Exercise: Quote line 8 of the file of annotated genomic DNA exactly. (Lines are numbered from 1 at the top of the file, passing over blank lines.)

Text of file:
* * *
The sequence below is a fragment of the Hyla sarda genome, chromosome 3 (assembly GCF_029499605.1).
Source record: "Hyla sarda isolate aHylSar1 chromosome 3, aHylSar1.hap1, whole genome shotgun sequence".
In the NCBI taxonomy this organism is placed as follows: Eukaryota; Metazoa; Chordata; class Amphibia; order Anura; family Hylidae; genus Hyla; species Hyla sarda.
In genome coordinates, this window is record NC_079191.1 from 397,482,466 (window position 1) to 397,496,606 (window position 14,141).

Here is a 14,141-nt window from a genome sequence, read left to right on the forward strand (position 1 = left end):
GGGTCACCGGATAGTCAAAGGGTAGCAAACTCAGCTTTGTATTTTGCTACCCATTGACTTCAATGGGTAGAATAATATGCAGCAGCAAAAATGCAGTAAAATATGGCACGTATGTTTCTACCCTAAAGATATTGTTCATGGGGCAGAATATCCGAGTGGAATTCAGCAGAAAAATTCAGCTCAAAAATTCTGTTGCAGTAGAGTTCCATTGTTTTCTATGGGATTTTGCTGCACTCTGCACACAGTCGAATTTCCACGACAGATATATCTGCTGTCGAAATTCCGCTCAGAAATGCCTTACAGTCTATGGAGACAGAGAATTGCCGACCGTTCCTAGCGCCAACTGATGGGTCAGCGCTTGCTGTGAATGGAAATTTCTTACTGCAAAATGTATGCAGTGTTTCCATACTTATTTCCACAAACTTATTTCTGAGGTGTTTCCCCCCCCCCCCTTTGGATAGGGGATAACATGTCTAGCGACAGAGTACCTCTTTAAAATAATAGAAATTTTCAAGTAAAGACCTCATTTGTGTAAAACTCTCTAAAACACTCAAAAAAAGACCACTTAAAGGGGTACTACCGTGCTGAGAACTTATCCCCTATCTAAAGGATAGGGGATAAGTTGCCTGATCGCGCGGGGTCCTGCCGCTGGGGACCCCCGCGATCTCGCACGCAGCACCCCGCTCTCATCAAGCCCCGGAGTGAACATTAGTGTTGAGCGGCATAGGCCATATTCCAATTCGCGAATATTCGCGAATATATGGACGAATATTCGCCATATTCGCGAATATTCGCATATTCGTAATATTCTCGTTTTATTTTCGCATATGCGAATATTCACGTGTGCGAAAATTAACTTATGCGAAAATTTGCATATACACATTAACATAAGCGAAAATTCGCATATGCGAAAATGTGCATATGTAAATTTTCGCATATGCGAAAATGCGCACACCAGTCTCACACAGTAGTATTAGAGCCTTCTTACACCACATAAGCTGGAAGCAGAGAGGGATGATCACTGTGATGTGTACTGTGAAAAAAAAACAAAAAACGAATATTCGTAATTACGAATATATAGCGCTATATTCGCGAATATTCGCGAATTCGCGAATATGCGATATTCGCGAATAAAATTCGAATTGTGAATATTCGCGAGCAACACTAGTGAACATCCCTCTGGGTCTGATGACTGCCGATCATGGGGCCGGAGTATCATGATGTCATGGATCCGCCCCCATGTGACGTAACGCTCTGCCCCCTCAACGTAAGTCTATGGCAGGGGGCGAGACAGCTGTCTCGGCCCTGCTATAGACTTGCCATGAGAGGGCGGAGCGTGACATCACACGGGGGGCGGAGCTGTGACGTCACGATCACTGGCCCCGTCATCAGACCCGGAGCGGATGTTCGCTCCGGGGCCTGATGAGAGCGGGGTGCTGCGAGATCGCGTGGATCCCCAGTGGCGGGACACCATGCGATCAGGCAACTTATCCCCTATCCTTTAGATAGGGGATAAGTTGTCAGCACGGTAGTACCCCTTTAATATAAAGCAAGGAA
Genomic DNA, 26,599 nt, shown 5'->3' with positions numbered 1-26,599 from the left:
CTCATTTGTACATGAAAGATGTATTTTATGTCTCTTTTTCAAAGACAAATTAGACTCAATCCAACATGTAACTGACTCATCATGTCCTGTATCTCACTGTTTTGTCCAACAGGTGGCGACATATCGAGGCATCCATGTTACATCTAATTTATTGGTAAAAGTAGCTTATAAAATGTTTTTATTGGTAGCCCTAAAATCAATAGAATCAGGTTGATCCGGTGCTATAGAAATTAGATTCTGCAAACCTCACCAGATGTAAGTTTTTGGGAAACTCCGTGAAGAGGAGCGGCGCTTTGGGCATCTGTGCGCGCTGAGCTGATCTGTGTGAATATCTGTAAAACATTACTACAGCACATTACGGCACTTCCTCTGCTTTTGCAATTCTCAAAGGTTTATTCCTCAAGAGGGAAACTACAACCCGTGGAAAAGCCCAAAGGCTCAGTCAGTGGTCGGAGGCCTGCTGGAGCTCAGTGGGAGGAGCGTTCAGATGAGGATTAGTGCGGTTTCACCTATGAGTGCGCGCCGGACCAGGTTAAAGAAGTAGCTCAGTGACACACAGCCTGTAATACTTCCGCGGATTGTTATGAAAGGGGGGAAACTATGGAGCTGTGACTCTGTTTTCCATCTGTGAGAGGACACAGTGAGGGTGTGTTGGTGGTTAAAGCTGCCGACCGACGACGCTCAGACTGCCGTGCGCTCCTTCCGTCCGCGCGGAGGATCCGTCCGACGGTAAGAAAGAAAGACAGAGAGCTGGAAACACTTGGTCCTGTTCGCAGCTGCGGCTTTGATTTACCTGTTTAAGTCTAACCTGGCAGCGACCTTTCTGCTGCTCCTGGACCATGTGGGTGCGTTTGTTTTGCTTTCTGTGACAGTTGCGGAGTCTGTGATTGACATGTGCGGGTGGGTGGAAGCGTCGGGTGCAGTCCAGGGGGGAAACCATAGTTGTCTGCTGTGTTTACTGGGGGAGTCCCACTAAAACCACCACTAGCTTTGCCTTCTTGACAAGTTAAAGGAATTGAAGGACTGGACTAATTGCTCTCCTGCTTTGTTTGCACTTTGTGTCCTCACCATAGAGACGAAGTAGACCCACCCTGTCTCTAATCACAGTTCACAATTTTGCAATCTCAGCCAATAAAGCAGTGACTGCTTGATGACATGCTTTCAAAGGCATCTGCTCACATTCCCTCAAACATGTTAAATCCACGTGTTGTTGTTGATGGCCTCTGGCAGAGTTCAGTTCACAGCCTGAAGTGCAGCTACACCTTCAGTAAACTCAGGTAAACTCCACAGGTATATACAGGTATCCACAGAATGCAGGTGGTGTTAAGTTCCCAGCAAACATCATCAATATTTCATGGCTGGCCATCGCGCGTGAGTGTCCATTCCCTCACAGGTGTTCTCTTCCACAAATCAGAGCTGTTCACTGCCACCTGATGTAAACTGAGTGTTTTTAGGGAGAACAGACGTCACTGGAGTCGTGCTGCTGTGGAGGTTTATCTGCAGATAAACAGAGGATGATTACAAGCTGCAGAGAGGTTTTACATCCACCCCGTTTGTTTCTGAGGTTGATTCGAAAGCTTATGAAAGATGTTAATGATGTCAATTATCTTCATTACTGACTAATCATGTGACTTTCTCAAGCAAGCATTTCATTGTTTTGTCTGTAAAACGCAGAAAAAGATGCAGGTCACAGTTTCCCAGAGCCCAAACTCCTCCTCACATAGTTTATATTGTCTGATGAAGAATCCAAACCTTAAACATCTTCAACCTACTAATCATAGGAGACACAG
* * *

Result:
CTCATTTGTACATGAAAGATGTATTTTATGTCTCTTTTTCAAAGACAAATTAGACTCAATCCAACATGTAACTGACTCATCATGTCCTGTATCTCACTGTTTTGTCCAACAGGTGGCGACATATCGAGGCATCCATGTTACATCTAATTTATTGGTAAAAGTAGCTTATAAAATGTTTTTATTGGTAGCCCTAAAATCAATAGAATCAGGTTGATCCGGTGCTATAGAAATTAGATTCTGCAAACCTCACCAGATGTAAGTTTTTGGGAAACTCCGTGAAGAGGAGCGGCGCTTTGGGCATCTGTGCGCGCTGAGCTGATCTGTGTGAATATCTGTAAAACATTACTACAGCACATTACGGCACTTCCTCTGCTTTTGCAATTCTCAAAGGTTTATTCCTCAAGAGGGAAACTACAACCCGTGGAAAAGCCCAAAGGCTCAGTCAGTGGTCGGAGGCCTGCTGGAGCTCAGTGGGAGGAGCGTTCAGATGAGGATTAGTGCGGTTTCACCTATGAGTGCGCGCCGGACCAGGTTAAAGAAGTAGCTCAGTGACACACAGCCTGTAATACTTCCGCGGATTGTTATGAAAGGGGGGAAACTATGGAGCTGTGACTCTGTTTTCCATCTGTGAGAGGACACAGTGAGGGTGTGTTGGTGGTTAAAGCTGCCGACCGACGACGCTCAGACTGCCGTGCGCTCCTTCCGTCCGCGCGGAGGATCCGTCCGACGGTAAGAAAGAAAGACAGAGAGCTGGAAACACTTGGTCCTGTTCGCAGCTGCGGCTTTGATTTACCTGTTTAAGTCTAACCTGGCAGCGACCTTTCTGCTGCTCCTGGACCATGTGGGTGCGTTTGTTTTGCTTTCTGTGACAGTTGCGGAGTCTGTGATTGACATGTGCGGGTGGGTGGAAGCGTCGGGTGCAGTCCAGGGGGGAAACCATAGTTGTCTGCTGTGTTTACTGGGGGAGTCCCACTAAAACCACCACTAGCTTTGCCTTCTTGACAAGTTAAAGGAATTGAAGGACTGGACTAATTGCTCTCCTGCTTTGTTTGCACTTTGTGTCCTCACCATAGAGACGAAGTAGACCCACCCTGTCTCTAATCACAGTTCACAATTTTGCAATCTCAGCCAATAAAGCAGTGACTGCTTGATGACATGCTTTCAAAGGCATCTGCTCACATTCCCTCAAACATGTTAAATCCACGTGTTGTTGTTGATGGCCTCTGGCAGAGTTCAGTTCACAGCCTGAAGTGCAGCTACACCTTCAGTAAACTCAGGTAAACTCCACAGGTATATACAGGTATCCACAGAATGCAGGTGGTGTTAAGTTCCCAGCAAACATCATCAATATTTCATGGCTGGCCATCGCGCGTGAGTGTCCATTCCCTCACAGGTGTTCTCTTCCACAAATCAGAGCTGTTCACTGCCACCTGATGTAAACTGAGTGTTTTTAGGGAGAACAGACGTCACTGGAGTCGTGCTGCTGTGGAGGTTTATCTGCAGATAAACAGAGGATGATTACAAGCTGCAGAGAGGTTTTACATCCACCCCGTTTGTTTCTGAGGTTGATTCGAAAGCTTATGAAAGATGTTAATGATGTCAATTATCTTCATTACTGACTAATCATGTGACTTTCTCAAGCAAGCATTTCATTGTTTTGTCTGTAAAACGCAGAAAAAGATGCAGGTCACAGTTTCCCAGAGCCCAAACTCCTCCTCACATAGTTTATATTGTCTGATGAAGAATCCAAACCTTAAACATCTTCAACCTACTAATCATAGGAGACACAG